This week marks the craze of the 2014 harvest of wine grapes in Napa, which most people say is a two-month process. Although the harvest process takes much longer. It’s a time of year where winemakers expect to be sleep deprived putting in 21 hour days of blood, sweat, and tears into the winemaking processs.
In fact, harvest time in all areas of the wine world is hectic and filled with many sleepless nights (or weeks!), no time to shave, many heartaches, unplanned problems, and unanticipated costs. And in California, it started back in March or even earlier.
Tanks need to be cleaned. This isn’t easy since tanks are large and call for a specialized kind of cleaning.
Barrels have one small bunghole into which cleansing agents can be placed, but then they have to be rinsed to get every drop of agent out. As you can imagine this is a time-consuming chore.
As you can imagine it’s all hands on deck this time of year at the Spelletich Family Wine Company facility. With loads of duties to get done before we bring in additional fruit.
When grapes are harvested this time of year, they must be transported to where they are either pressed or crushed. Then the resulting juice must be placed in tanks to be fermented. Those tanks must be empty.
Harvest is in full swing in America’s premier wine region as we continue to shift our focus from recovery efforts related to last month’s earthquake. Our Chardonnay and red varieties, like Pinot Noir, Merlot and Malbec, are starting to hit crush pads throughout the valley. Picking of Cabernet Sauvignon, the region’s most widely planted variety, will begin soon.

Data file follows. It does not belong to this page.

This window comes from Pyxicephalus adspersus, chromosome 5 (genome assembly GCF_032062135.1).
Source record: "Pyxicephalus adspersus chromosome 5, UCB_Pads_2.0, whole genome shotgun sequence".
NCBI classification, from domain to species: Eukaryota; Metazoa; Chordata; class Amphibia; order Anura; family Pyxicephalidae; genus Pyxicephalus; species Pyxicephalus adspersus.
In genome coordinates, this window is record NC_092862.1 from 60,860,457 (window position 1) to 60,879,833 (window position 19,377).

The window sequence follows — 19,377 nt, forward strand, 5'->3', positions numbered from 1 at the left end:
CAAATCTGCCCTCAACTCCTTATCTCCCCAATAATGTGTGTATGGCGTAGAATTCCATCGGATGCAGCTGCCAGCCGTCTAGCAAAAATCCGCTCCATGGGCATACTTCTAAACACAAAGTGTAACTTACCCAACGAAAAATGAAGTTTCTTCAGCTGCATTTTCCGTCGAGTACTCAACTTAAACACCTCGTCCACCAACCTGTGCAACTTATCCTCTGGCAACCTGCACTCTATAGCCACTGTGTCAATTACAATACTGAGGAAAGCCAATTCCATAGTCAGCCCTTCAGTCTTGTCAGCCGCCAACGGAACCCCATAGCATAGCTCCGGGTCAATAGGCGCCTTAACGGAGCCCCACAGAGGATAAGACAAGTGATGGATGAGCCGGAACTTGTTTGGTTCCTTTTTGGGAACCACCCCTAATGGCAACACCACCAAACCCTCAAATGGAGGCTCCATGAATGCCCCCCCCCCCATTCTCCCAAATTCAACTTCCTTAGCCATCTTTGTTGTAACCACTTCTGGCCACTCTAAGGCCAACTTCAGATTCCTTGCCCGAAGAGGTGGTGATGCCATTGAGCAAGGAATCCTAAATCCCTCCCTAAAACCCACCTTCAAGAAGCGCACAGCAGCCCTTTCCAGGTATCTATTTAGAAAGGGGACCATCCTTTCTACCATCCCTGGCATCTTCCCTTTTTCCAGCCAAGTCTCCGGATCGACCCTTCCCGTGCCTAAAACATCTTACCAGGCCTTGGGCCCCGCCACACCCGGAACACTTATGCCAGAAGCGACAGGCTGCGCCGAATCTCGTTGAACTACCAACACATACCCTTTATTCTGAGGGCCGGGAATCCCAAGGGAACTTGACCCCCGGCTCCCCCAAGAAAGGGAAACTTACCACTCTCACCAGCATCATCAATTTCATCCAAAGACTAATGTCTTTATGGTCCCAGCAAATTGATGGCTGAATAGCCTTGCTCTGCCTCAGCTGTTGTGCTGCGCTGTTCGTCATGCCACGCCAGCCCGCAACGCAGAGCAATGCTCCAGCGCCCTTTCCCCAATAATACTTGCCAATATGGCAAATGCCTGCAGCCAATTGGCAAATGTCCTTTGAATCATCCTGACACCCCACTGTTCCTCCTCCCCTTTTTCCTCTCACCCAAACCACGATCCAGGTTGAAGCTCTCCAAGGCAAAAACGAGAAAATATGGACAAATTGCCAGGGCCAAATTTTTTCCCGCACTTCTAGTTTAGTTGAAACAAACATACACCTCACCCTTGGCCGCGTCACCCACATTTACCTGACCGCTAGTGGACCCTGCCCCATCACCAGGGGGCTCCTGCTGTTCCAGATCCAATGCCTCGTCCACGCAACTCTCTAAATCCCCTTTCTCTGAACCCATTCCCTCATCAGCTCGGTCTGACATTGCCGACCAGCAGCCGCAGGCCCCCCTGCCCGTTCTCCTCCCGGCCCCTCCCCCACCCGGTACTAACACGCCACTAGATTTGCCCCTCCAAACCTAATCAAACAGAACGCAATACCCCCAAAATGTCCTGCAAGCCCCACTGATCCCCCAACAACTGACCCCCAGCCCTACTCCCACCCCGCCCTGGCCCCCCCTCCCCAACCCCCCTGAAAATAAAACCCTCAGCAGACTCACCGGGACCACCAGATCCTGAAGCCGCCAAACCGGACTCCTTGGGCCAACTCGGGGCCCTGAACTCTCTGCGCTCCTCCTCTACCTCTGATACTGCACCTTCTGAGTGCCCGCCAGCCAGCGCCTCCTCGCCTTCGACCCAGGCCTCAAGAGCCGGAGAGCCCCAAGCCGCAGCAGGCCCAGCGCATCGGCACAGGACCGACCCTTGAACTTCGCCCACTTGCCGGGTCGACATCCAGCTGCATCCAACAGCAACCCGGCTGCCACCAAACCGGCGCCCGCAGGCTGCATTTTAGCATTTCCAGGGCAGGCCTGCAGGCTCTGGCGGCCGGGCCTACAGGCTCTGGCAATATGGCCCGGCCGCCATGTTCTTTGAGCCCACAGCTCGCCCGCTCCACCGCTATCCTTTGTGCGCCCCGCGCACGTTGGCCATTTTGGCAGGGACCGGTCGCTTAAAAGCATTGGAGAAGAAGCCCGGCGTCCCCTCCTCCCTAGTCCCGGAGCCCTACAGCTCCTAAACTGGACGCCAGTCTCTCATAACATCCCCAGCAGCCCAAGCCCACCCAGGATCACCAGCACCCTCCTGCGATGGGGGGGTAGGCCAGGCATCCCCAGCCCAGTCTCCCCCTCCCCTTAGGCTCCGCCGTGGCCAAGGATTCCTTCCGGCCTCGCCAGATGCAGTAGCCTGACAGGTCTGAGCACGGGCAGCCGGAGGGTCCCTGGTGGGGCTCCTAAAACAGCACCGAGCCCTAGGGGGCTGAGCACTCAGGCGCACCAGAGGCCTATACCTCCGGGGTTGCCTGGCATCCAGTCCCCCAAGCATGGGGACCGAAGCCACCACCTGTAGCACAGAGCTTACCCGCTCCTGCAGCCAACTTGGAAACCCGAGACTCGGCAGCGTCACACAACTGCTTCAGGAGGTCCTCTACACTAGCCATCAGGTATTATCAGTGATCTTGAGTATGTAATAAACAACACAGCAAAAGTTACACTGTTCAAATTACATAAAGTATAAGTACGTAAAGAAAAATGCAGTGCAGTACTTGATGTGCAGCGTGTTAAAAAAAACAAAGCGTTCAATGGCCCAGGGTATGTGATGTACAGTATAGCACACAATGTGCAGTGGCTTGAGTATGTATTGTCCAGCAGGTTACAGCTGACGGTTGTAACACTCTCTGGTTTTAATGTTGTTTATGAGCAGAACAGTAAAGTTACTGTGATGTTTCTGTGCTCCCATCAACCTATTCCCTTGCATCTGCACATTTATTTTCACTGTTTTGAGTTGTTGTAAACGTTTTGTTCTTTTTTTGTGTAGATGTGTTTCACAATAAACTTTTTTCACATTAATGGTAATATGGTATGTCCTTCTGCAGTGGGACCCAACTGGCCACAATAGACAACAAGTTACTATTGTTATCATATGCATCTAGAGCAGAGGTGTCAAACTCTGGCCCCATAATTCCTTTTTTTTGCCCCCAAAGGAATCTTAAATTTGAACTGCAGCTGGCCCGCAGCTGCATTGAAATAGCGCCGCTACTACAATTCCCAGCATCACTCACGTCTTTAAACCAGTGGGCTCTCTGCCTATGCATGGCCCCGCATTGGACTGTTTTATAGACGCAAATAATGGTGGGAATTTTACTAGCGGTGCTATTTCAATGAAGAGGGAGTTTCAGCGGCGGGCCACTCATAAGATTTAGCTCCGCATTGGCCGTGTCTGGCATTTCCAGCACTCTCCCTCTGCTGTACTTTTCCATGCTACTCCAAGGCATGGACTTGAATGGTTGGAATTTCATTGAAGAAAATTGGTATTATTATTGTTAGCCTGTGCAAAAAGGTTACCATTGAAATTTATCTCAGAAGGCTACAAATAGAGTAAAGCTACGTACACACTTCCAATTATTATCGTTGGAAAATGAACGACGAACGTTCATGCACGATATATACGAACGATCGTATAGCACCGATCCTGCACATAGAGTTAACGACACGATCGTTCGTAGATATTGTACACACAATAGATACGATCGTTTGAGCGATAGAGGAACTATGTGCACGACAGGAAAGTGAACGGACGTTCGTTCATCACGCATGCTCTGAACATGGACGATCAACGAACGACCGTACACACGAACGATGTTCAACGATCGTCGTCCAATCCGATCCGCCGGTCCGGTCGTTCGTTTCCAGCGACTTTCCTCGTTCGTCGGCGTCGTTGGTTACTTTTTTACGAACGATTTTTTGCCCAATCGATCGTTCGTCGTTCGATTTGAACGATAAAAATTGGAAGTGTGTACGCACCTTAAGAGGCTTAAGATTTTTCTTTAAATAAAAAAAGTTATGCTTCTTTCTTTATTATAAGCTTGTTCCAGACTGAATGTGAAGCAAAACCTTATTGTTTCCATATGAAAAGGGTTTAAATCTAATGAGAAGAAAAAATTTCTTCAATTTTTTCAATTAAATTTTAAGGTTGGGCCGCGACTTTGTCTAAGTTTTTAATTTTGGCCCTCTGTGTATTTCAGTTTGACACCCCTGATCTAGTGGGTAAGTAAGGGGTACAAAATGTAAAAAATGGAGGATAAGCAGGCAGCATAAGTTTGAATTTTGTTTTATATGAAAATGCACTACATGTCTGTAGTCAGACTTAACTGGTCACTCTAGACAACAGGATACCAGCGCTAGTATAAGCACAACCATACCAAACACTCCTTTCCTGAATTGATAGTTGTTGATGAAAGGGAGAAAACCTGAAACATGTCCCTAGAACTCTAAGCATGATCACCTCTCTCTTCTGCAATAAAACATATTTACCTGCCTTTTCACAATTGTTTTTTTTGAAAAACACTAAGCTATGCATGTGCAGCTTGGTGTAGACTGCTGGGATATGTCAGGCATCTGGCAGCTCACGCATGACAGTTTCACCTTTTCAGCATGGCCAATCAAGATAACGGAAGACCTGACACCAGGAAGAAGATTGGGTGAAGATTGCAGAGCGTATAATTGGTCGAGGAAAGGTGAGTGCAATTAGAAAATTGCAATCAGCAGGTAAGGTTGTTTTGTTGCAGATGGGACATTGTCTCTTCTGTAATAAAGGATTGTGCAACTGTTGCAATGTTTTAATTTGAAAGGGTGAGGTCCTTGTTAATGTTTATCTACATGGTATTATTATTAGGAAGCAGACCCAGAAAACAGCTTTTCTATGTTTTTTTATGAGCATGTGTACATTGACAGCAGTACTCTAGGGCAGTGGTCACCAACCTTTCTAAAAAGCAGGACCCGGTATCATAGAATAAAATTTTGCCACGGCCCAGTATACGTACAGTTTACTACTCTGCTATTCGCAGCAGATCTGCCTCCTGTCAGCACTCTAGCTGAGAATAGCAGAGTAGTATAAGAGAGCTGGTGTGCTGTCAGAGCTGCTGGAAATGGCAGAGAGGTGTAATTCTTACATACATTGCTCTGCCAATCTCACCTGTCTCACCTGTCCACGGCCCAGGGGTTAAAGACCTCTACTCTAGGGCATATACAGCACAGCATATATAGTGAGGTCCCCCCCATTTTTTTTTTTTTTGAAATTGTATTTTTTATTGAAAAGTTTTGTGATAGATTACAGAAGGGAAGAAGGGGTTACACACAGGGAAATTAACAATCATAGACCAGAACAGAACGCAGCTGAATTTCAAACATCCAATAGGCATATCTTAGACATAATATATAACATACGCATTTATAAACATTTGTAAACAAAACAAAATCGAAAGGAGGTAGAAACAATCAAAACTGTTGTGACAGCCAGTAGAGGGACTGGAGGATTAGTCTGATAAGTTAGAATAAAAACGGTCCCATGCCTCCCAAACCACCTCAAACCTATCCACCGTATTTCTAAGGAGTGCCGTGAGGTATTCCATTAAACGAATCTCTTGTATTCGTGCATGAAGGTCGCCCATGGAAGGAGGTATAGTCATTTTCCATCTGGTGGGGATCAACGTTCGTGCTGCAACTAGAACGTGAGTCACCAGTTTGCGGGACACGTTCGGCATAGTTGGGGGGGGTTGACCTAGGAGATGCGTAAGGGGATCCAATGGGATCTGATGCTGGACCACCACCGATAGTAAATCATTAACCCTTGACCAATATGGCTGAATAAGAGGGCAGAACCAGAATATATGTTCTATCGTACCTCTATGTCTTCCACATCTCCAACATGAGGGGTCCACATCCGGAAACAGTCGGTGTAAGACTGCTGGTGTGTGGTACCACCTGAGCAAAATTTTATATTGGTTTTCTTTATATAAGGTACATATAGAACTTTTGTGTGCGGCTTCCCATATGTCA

In spite of one of the driest winters on record, the 2014 harvest is expected to produce another high quality vintage. Spring rains and consistent weather throughout the growing season will likely yield an average to above-average crop of evenly ripened fruit.
Although a handful of the more than 120 wineries that were impacted by the August 24 quake are still assessing damage and continuing their recovery efforts, 99% of Napa Valley’s wineries have returned to their core business of producing and selling wine. Even some of the most badly damaged wineries in the town of Napa and surrounding areas have reopened to the public or have set up temporary harvest facilitiers to turn the rapidly ripening grapes into wine.
From Carneros to Calistoga, hillside to valley floor, the bustle of harvest is escalating in the Napa Valley. Thanks to a few warm days early in the week, activity has really ramped up as we begin the month of September. Most of the valley’s Chardonnay is now in, a week to 10 days ahead of normal. Pinot Noir and other lighter reds are being picked with some very early reports of Cabernet Sauvignon being harvested in a select few locations.
Weather for the week ahead looks moderately warm during the day, with cooling fog predicted for the overnights – the perfect recipe for ripening grapes in the Napa Valley. Early reports indicate a moderate yield for the 2014 crop. The focus on 2014 will be Quality over Quanitity.
We are thrilled with the quality of fruit we have brought in so far. Seeing our glistening chardonnay grapes brought a smile to our esteemed winemaker Barb’s face. It will just be a few short years before you get to taste the fruit of our 2014 harvests labor. Stay tuned for updates from Spelletich Family Wine Co.